SELECT x, y, z,
WHEN COUNT (PH.header_id) OVER (PARTITION BY PL.header_id)
    NOT IN (null,0) THEN L_Count
ELSE COUNT (PH.header_id) OVER (PARTITION BY PL.header_id)
END as quantity

Is there a more efficient way of writing this?

I am very conscious of it performing the count twice on a large table.

Unfortunately I can't post a query plan as the user account I'm working on is awaiting SHOWPLAN permissions.

The NOT IN clause is a side issue. Thank you for the comment feedback about ways to improve that, but the focus of the question is the duplicated counts.


There are two issues at play here:

  • the code is redundant because the window function is typed out twice
  • the concern is that SQL Server will perform the count twice since it is referenced twice

For the first, we can address the tidiness aspect by only calculating that expression once (and I would change from NOT IN (NULL, 0) logic to just checking if the count is greater than 0 (which eliminates NULLs and 0):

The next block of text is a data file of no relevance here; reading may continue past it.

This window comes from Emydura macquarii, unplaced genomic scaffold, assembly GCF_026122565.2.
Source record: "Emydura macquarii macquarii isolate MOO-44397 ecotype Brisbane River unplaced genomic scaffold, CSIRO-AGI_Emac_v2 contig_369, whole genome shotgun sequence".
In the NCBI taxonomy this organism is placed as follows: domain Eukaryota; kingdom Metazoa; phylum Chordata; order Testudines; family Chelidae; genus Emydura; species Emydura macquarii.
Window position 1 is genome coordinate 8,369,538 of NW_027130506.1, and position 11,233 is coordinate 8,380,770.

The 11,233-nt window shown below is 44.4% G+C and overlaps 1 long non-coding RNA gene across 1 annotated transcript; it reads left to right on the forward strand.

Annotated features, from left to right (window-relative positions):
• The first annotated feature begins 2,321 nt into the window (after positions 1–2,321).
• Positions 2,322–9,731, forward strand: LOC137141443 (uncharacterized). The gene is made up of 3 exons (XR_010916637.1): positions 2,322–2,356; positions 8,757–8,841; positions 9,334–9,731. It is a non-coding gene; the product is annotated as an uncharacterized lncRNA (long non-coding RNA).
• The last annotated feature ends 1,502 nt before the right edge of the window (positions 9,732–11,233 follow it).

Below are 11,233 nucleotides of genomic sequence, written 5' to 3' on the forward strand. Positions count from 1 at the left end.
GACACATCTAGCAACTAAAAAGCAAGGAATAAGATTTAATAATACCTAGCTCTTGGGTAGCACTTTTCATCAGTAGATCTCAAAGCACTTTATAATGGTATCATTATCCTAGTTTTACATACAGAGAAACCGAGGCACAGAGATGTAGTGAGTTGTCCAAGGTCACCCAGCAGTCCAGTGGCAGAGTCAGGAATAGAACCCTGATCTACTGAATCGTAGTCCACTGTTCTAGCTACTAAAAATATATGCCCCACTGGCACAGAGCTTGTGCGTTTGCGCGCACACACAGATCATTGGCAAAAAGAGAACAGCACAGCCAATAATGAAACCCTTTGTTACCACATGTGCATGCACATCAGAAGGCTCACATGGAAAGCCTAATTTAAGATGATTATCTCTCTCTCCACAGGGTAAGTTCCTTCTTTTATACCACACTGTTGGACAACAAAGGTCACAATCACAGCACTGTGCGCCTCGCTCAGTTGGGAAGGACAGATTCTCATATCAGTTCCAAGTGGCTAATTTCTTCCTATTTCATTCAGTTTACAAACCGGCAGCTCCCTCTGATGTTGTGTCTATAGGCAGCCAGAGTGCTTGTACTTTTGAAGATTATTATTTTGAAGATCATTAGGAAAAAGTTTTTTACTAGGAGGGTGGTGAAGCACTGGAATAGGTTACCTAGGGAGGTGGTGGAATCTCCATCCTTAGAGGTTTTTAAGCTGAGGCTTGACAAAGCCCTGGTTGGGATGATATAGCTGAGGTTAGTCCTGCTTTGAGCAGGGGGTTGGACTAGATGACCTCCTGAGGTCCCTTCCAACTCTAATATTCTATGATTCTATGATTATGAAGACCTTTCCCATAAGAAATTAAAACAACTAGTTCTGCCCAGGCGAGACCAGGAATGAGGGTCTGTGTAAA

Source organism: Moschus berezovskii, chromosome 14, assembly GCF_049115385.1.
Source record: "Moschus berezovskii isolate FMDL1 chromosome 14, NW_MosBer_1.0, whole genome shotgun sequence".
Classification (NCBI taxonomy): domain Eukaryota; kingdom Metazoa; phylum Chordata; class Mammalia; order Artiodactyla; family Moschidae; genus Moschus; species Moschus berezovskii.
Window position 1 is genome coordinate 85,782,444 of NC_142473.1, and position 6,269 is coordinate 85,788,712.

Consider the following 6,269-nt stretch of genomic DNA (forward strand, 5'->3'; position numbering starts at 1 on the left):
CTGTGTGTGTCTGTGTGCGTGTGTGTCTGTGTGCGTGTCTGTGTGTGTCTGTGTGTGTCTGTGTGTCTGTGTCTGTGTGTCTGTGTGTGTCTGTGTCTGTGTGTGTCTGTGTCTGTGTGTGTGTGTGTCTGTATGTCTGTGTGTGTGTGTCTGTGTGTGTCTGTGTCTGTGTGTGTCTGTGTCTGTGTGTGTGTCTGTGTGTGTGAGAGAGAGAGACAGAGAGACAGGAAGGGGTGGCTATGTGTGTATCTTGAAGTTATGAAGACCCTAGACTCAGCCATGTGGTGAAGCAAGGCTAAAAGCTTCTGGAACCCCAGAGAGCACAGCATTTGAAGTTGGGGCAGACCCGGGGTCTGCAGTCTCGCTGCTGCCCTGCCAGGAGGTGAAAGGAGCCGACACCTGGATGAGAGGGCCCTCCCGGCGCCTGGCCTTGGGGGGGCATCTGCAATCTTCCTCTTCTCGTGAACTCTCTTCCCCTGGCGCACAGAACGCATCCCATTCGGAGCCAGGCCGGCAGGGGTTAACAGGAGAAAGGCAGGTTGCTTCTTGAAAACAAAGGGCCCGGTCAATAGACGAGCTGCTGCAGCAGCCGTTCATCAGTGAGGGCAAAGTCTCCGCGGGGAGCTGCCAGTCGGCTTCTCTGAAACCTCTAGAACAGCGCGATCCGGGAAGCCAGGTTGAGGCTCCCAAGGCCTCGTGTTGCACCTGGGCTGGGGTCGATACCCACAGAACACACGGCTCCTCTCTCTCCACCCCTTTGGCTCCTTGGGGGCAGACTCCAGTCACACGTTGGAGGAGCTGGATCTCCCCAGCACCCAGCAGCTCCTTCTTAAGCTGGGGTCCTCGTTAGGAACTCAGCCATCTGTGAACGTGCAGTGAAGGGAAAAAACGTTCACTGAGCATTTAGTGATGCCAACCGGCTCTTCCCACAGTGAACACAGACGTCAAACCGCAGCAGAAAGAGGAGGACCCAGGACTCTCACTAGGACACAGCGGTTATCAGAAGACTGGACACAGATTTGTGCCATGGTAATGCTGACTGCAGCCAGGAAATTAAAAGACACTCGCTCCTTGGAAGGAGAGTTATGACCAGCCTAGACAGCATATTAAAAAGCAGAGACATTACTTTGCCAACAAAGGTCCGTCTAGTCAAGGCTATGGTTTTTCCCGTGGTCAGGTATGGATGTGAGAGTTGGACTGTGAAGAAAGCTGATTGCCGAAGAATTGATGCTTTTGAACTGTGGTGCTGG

SELECT x, y, z, L_Count, 
    q = COUNT (PH.header_id) OVER (PARTITION BY PL.header_id)
  FROM ...something PH and PL...
SELECT x, y, z, quantity = CASE WHEN q > 0 THEN L_Count ELSE q END
  FROM x;

Whether that's the right or most efficient partitioning choice is a different exercise.

For the second, well, SQL Server is pretty smart about performing a calculation only once at a given scope. As mentioned above, referencing an expression twice doesn't necessarily mean it will be calculated twice, and hiding a second reference inside a CTE like I do in this answer doesn't guarantee that it will be calculated exactly once, either. To know for sure, you'd have to examine the execution plans and other details (like the expressions tab and performance metrics provided by, say, Plan Explorer), and compare.

Having table structure, sample data, and desired results (and even more of the query) would really help create a better (and validated) solution for you. I'm only suggesting the same logic you have in your question, which I can only assume is working for you right now (I'm trying to understand what your CASE logic even means - it seems to say "if there is a valid count from this window function, then use this other column, but if there isn't a valid count from this window function, use the invalid count"). I suspect something got lost in translation / simplification.

See also:


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